Last March, a number of Russian Tupolev TU-95 “Bear” bombers, also used as long-range maritime patrol planes, entered Irish airspace.
The Ireland has a small defence budget which exceeds €1 billion next year, after the Department of Defence was granted an extra €32.3 million in Budget 2020. Ireland mostly relying on European countries to intercept Russian Tupolev aircrafts over its sovereign airspace, — Russia reportedly violated Irish airspace multiple times last year and this year.
This year alone six Royal Air Force Typhoons were scrambled from bases in Scotland and England and headed towards counties Derry and Donegal to intercept, forcing them to alter course.
The Government is considering the purchase of military jet aircraft that would have the capacity to intercept high-altitude planes and fully police Irish skies.
A new five-year Defence Forces investment strategy document has said that “future projects at a preplanning stage” include the potential for “air combat interceptors”.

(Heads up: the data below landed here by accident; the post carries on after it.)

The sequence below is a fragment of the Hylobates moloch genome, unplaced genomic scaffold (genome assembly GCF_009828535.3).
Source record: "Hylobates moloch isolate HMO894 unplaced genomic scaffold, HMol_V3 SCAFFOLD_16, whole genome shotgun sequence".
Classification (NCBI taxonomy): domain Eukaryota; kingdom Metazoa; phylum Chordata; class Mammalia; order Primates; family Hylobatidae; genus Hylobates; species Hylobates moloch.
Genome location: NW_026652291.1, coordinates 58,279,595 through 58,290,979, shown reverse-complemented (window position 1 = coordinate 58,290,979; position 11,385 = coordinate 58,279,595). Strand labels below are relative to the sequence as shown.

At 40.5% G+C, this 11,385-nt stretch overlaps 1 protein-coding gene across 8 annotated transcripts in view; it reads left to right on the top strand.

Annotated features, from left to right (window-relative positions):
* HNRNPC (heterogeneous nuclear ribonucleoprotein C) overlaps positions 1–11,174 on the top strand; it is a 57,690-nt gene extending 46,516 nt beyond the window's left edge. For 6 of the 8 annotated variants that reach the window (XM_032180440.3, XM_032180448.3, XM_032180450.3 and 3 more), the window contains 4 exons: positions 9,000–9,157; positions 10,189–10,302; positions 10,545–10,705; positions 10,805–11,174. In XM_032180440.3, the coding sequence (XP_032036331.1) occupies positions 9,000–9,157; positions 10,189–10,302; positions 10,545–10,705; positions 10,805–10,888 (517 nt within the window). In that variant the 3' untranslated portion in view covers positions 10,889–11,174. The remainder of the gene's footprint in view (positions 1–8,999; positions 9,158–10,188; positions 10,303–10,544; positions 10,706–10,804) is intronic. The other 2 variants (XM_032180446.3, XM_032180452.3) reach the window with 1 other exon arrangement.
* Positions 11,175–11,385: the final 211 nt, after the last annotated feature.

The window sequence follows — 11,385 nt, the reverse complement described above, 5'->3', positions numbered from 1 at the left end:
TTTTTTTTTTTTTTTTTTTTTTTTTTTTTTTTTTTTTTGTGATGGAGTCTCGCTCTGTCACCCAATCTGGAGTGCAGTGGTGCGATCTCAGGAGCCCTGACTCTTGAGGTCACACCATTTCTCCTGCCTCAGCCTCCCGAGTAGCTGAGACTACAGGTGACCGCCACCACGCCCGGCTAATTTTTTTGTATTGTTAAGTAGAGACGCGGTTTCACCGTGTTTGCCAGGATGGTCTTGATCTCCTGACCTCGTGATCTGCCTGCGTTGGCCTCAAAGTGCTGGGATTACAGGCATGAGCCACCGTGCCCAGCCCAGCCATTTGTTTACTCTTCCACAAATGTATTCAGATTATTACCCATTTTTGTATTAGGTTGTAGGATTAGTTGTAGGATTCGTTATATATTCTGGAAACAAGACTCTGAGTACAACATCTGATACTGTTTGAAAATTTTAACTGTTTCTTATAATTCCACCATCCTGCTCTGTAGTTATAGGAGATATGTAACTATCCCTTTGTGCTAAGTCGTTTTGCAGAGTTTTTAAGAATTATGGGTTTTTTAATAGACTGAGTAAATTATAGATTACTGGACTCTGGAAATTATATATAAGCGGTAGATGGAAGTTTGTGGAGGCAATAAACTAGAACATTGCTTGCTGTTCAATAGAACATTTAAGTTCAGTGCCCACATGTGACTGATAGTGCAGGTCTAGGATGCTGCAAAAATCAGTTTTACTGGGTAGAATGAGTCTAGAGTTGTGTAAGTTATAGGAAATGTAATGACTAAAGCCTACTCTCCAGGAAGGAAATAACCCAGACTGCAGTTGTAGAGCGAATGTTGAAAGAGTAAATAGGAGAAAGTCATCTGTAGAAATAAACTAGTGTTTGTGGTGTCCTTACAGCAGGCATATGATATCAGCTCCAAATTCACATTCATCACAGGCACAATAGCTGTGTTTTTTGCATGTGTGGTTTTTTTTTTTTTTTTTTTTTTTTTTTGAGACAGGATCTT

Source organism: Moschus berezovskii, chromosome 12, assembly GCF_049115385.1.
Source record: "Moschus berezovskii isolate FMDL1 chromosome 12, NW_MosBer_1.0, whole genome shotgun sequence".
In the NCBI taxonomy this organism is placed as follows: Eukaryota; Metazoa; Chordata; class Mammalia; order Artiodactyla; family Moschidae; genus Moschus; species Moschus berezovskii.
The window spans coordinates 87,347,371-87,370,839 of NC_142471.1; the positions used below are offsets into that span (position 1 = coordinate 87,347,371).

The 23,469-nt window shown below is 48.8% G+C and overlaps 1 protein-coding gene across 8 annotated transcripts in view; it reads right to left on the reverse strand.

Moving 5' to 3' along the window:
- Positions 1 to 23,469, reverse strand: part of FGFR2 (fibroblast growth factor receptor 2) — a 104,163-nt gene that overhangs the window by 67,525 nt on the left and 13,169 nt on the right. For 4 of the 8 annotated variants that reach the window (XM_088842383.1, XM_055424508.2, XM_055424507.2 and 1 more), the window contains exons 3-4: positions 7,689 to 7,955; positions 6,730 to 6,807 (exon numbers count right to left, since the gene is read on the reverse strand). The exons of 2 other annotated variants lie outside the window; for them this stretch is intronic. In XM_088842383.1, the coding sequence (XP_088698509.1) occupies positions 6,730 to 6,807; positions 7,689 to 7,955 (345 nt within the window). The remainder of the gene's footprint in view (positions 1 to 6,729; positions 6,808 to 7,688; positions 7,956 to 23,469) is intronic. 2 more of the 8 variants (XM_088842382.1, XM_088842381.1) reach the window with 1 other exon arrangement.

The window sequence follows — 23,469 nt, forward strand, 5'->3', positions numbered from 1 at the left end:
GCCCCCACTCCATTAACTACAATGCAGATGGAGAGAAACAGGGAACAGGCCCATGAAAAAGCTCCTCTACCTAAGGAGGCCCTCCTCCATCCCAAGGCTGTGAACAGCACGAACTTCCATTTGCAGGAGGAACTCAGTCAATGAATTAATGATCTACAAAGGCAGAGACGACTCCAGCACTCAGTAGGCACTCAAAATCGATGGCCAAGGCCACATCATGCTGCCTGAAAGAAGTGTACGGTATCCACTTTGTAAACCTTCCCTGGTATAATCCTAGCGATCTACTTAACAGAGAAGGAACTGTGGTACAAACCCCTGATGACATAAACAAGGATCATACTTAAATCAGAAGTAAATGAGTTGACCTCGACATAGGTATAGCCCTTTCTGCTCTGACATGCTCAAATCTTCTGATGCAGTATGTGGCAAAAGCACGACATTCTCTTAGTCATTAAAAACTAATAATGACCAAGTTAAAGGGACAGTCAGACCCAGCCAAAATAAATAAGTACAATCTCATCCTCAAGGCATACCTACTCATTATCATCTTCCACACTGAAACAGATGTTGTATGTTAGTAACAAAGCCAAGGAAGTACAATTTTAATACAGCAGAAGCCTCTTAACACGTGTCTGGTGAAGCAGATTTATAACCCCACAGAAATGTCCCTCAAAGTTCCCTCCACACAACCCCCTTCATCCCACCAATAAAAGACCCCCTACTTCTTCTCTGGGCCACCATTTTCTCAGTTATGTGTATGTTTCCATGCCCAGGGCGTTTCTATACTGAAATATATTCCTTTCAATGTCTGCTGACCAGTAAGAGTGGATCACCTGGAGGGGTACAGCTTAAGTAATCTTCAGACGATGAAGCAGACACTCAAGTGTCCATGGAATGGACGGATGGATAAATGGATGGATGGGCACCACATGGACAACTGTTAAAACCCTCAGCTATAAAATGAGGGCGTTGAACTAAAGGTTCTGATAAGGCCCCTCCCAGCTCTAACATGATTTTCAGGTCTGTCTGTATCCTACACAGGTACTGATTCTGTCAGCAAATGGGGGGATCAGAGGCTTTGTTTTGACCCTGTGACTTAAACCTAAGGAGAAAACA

Such aircraft are designed to scramble quickly when there is a need to intercept unwelcome or unidentified planes which could include foreign military or hijacked airliners.
Although no decisions have been made on whether to pursue such high-end military hardware, it would require a major financial commitment potentially running into hundreds of millions of euro.
Expensive ground radar equipment would also be required to detect encroaching traffic in Irish airspace.
“Consideration of Air Combat Interceptors would be dependent on additional funding,” the Defence Forces – Equipment Development Plan 2020-24 document, published on Friday, according to Irish Times.
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